Cool Tools: “Pickture That” Bracelets

photo from

photo from

I love to learn about new products and services, and share them with you. Today, I want to tell you about a really great bracelet that can be adapted for use in school or in church for kids with disabilities.

A company called Pickture That sells personalized photo bracelets.  Buyers upload three to four photos, crop them and choose between three color styles…and voila! A lovely, one-of-a-kind bracelet is created!


While these are great for new moms or

Photo from

Photo from

sorority pledges, they can also be wonderful transitional objects for students with disabilities. Many children with special needs struggle with separation anxiety. Sometimes, a special object from home can help to soothe this worry by allowing children to have a tangible reminder of their parent or caregiver. These bracelets could work very well for this purpose.

These bracelets could also be used as a visual schedule or a reminder of expectations. For example, the bracelet might show three or four pictures of the child working on various activities and showing appropriate behavior. Teachers and parents can review the expectations by showing the child each of the pictures, and they can redirect a child’s off-task behavior unobtrusively by simply tapping or pointing to the bracelet. Any image can be uploaded to create these bracelets; if a child responds better to words or icons, those can be uploaded as well, as long as they are in a jpeg, png or gif format.

Some things to consider…
These bracelets currently come in only one size, so they may be large for younger children. As a result, they may need to be worn higher on the arm or over a sleeve. Obviously, students with sensory sensitivities may not like the feeling of the bracelet on their skin, and, for some children, the bracelet might become more of a distraction than a comfort. As with any tool, it will be important to explicitly teach children how to use the bracelet appropriately.

Finally, any tool, including these bracelets, can be stigmatizing. To avoid this, teachers and volunteers…and students themselves…should be ready for questions from typically developing peers. When a child asks, “How come Jacob wears that bracelet?” a teacher can respond, “That helps him remember what we do in our class. We all have our own ways to remember the rules. What helps you remember?” Remaining neutral and matter-of-fact helps students recognize that they have more in common than they might realize!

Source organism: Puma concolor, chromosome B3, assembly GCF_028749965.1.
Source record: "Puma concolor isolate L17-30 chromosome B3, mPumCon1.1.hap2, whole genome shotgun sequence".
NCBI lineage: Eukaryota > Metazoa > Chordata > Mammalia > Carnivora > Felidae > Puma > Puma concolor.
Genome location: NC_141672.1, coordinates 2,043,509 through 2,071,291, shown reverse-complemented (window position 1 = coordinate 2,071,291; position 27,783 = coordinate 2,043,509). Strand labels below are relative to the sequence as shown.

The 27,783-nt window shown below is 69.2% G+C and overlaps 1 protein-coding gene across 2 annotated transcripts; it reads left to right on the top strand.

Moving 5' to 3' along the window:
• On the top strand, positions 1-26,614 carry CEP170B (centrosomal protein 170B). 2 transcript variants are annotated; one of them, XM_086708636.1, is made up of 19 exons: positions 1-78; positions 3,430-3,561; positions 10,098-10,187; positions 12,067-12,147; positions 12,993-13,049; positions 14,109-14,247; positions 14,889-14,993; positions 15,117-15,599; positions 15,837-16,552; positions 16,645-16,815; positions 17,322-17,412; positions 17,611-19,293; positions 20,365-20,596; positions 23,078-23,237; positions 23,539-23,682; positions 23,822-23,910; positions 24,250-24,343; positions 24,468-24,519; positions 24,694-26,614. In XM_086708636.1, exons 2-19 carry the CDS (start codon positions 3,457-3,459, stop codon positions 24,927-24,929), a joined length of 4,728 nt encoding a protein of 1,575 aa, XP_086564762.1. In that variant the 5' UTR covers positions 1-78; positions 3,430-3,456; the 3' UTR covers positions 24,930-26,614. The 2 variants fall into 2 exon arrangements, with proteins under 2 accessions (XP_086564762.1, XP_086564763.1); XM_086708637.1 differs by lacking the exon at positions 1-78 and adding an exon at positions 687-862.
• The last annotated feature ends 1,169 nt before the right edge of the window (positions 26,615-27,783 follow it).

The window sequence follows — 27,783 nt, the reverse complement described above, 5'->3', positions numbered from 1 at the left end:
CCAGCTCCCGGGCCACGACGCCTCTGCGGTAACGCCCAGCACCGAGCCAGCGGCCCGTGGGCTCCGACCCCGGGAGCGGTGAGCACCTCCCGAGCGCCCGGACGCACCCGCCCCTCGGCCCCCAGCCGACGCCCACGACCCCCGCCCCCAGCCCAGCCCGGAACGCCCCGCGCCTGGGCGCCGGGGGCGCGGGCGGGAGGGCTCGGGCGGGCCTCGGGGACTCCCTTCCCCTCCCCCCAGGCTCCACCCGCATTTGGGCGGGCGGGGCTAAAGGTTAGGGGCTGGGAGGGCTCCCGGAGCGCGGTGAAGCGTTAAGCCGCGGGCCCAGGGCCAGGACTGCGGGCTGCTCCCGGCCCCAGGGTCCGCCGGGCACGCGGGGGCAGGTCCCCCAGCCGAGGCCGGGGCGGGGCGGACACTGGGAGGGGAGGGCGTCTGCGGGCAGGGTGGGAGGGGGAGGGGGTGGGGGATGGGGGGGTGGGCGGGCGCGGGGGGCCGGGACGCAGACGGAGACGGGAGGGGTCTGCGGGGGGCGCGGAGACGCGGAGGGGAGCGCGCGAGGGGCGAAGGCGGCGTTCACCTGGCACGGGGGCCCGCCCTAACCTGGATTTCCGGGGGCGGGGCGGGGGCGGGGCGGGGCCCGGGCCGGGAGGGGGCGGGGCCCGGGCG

For more information on creating and ordering bracelets, please visit the Pickture That website.

Please note: this is not a paid endorsement…just a “hey look at that!” from me to you. 🙂


Stepping off the Sandbar: Sending our kids to college {with courage}

It has been 77 days since the band played “Pomp and Circumstance” and we watched our daughter march triumphantly across the field to receive her high school diploma.

Since then, we’ve been seemingly stuck in a pre-college no-man’s land…rather like running aground on a sandbar, and the tide just isn’t right for moving any of us.

And being stuck gives us time.

Time for preparations, like orientation, choosing a bedspread, and meeting a new roommate.

Time for “lasts:”  the last dinner with high school friends, the last day of church together, the last family vacation.

And time for new thoughts and plans and questions as she embraces the about-to-be freshman experience. She’s curious and excited and nervous.

Me too.

College conjures a new list of worries in my maternal mind:

Campus safety
Noisy dorms
Academic stress

West Nile Virus
I get a little carried away sometimes.

And yet, history tells me that all of these worries will likely be unfounded. We’ve endured many “firsts” with our children, and we’ve all emerged victorious…

However, these “firsts” require courage.

I remember our daughter’s first steps, her chubby legs lurching forward in syncopated rhythm (looking to us, like graceful ballet…) Similarly, I can see, in my mind’s eye, that terrifying, exhilarating moment when Tom let go of her bicycle seat, and she peddled that two-wheeler down the street and out of sight. And, in the blink of an eye, she was in the driver’s seat, possessing a shiny new laminated license, and driving right out of the neighborhood.

I have admired her mettle and determination at each of these rites of passage, and I know that these qualities will serve her well as she begins college next week.  All of these “firsts” that are prologue to the greater challenges that she will face in the grown-up world. This is another “first” in her journey, and it will take a great lot of courage for my daughter to step off the sandbar and swim toward the life God has planned for her.

And it will take a great lot of courage for me to let her go.


Around here {July, 2012 edition}

Around here, we’ve been doing a lot of celebrating…

Annie graduated from high school…

and we planned a wedding shower for these two in Michigan.

Tom and Bill celebrated Father’s Day at the Indian’s Game.

Around here, we’ve spent time with far-flung relatives.

Around here, we’re applauding for Bill, who is in a production at a local youth theatre.

Around here, our days are filled with summer jobs, carpooling, friends, good books, and a bit of extra sleep.

Around here, we’re glad it’s summer.

Hope you catch a few fireflies…